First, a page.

Enda Junkins, known as “The Laughing Psychotherapist,” is a Licensed Clinical Social Worker and a Licensed Marriage and Family Therapist. For information on her keynote talks, seminars and workshops, visit

Ways to Fun-up Relationships

1.    Smile at each other when you first wake up.

2.    Exaggerate your affection for each other. Make everything bigger than it is and add a dash of silliness. For example: Holler “I love you;” speak of your undying love in terms the universe; or romantically describe each other’s eyes with over-the-top comparisons, such as blue as the deep blue sea, green as a rajah’s emeralds.

3.    Laugh together at the funny things seen and experienced on a daily basis.

4.    Go on a spur-of-the-moment picnic.

5.    Dance together in the living room, in the parking lot, on the street or in the mall.

6.    Read to each other before you go to sleep at night.

7.    Cuddle up together on the couch when you watch TV.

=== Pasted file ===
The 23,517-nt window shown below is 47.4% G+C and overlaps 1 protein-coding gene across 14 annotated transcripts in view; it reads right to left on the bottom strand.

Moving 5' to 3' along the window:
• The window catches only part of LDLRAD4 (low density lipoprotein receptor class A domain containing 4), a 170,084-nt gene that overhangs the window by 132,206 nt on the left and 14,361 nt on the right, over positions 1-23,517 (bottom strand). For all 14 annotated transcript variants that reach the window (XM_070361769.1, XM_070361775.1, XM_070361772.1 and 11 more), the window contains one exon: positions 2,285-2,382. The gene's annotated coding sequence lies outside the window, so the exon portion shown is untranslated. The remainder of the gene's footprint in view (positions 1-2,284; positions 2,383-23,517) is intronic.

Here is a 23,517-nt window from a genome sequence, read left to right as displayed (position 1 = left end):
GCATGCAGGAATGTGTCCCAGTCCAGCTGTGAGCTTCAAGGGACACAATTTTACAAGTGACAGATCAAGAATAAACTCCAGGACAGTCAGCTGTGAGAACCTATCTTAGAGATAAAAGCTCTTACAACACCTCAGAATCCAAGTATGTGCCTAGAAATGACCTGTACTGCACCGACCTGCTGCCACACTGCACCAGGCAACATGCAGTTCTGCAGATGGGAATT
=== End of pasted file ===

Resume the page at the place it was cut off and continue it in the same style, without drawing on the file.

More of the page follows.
8.    Find some time during the day to enjoy a long passionate, romantic kiss.

9.    Walk together holding hands, and swing those hands.

10.    Share at least one bit of humor each day.

11.    Tell each other the good things about one another.

12.    Make a special time each day to laugh and talk for just the two of you.

13.    Practice hanging out together over a cup of coffee or glass of wine.

14.    Develop lots of different, playful ways to say, “I love you.” You might, for instance, use different accents or languages; make a banner for the living room; create a card; or write it on the mirror in lipstick.

15.    Use your imagination to develop playful greetings for each other, like a dramatic hug, enthusiastic joy at seeing each other and overdone messages about missing each other. Source: Enda Junkins